By: Brian Amato, Eileen Min Byul Kim, Maegan Nevins, and Daniel Froats
A few days ago while reading Yahoo News I came across an advertising article titled “Hotness Comes In All Shapes and Sizes.” It was a campaign tagline for Levis new Curve I.D jeans that was coming under heavy criticism. Intrigued, I decided to take a look at the ad for myself. I read the tagline at the top of the page, looked down, and then became very confused. All three women looked almost exactly identical, and had similar body types. I thought to myself, is this some kind of joke? When reading the campaign tagline, a person would expect to see a number of women with a much broader range of sizes, however, all three woman in the ad are size 6 and below.
As if the Ad’s tagline and photo weren’t enough, the statement below the ad only ads to the backlash and criticism. The statement reads, “At Levi’s, we believe that beauty comes in all shapes and sizes. That’s why we developed Curve ID – a revolutionary fit system focusing on a woman’s shape and proportions, not her size,” a statement reads on the Levi’s ad.” According to Anna North at Jezebel.com, Levi’s confirmed that the ad itself was actually from their 2010 campaign, however, it was unclear if certain magazines were still running the old ad. If this was the case, I would suggest that Levi’s make sure they put an end to this specific ad, and even ads, which are similar to it. All three women in the ad above are actually smaller than the average American woman. This fact alone should have been taken into account when this ad was produced. If your target market is American Woman, then you need to appeal to all American women, especially when you are positioning a product on the basis that woman of all shapes and sizes will enjoy it.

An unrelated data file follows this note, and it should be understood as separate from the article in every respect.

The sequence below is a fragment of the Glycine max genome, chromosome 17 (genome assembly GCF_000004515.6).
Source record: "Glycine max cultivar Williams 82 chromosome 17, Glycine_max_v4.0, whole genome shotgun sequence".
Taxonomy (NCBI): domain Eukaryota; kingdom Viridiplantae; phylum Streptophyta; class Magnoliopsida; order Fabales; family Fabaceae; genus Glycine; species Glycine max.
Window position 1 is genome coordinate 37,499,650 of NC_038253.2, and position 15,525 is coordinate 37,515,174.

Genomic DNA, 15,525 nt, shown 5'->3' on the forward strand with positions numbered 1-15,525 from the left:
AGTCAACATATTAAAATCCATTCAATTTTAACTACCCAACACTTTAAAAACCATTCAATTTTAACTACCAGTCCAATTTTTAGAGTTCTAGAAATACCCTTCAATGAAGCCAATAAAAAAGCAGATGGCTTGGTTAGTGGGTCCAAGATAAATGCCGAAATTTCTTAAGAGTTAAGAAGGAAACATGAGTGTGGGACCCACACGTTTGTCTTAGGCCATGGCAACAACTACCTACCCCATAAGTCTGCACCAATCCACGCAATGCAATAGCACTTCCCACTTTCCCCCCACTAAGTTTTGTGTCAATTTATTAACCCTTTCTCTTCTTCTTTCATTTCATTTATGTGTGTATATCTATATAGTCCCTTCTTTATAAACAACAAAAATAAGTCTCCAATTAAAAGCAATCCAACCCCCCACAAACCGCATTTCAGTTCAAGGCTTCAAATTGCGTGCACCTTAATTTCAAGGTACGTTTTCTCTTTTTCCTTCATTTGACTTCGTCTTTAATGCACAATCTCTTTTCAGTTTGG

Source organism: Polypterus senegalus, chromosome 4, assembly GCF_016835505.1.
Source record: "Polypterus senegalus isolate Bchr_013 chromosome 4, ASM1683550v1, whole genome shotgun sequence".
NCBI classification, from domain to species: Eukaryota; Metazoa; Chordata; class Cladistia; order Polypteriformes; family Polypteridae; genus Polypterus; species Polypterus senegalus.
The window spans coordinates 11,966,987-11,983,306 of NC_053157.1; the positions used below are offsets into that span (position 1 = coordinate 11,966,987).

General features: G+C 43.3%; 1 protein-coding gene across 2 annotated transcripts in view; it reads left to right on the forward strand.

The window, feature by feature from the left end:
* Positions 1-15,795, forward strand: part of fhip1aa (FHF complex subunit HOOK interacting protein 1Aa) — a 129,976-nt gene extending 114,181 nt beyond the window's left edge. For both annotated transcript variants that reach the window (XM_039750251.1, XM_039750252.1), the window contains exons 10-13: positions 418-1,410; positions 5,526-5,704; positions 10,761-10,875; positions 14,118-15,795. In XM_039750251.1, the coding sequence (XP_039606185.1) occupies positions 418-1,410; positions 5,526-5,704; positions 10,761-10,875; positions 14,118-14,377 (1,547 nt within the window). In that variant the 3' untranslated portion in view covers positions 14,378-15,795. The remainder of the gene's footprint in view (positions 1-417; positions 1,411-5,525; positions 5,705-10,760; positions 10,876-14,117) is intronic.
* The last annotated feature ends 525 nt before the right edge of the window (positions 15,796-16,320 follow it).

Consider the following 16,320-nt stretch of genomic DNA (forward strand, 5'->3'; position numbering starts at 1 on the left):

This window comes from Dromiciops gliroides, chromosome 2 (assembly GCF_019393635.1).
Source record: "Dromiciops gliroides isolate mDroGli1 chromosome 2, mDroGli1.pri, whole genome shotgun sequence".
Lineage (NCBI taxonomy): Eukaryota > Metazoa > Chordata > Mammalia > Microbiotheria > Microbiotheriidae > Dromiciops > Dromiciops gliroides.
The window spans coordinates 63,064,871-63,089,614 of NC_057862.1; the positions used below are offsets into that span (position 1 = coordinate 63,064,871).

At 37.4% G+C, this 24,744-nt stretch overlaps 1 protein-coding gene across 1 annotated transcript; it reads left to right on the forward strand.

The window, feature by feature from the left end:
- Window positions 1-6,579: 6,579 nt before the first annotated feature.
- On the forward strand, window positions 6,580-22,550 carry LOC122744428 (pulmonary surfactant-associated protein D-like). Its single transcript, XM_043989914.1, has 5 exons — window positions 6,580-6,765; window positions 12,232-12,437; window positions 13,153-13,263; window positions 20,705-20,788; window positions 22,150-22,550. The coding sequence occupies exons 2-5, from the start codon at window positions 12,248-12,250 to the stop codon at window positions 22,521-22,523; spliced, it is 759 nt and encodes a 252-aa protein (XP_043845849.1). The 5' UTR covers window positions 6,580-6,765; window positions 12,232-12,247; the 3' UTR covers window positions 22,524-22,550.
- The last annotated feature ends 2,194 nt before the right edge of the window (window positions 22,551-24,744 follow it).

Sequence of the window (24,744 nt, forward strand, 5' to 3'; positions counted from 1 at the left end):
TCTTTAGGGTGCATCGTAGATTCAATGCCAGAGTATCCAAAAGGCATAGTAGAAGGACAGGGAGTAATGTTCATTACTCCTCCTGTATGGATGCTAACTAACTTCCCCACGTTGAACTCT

A Levi’s spokeswoman stated: “In terms of the models in our Curve ID campaign, each of the women in our advertising reflects a different type of curve within the Levi's Curve ID system – by no means is the advertising representative of all women's body types across the globe.” “ While we continue to improve on our fits, we're always looking at ways to ensure our marketing efforts are more reflective of our diverse customer base. As a company, our goal has always been to make everyone feel confident and comfortable in Levi's jeans. We certainly value all feedback.”
According to Piper Weiss at Shine.yahoo.com, “In the past year, Levi’s has had so much success with their Curve ID line, they've expanded the range of cuts and styles, notably adding a larger shape option called Supreme, "designed to solve the fit frustrations of the curviest women." Since the line is so successful, I have trouble understanding why Levi’s won’t release an ad similar to the one above, except with multiple woman with different shapes and sizes. I think it would send the right message to Levi’s “diverse customer base,” would create greater brand loyalty, and would make the consumers demand for the Curve ID line less elastic.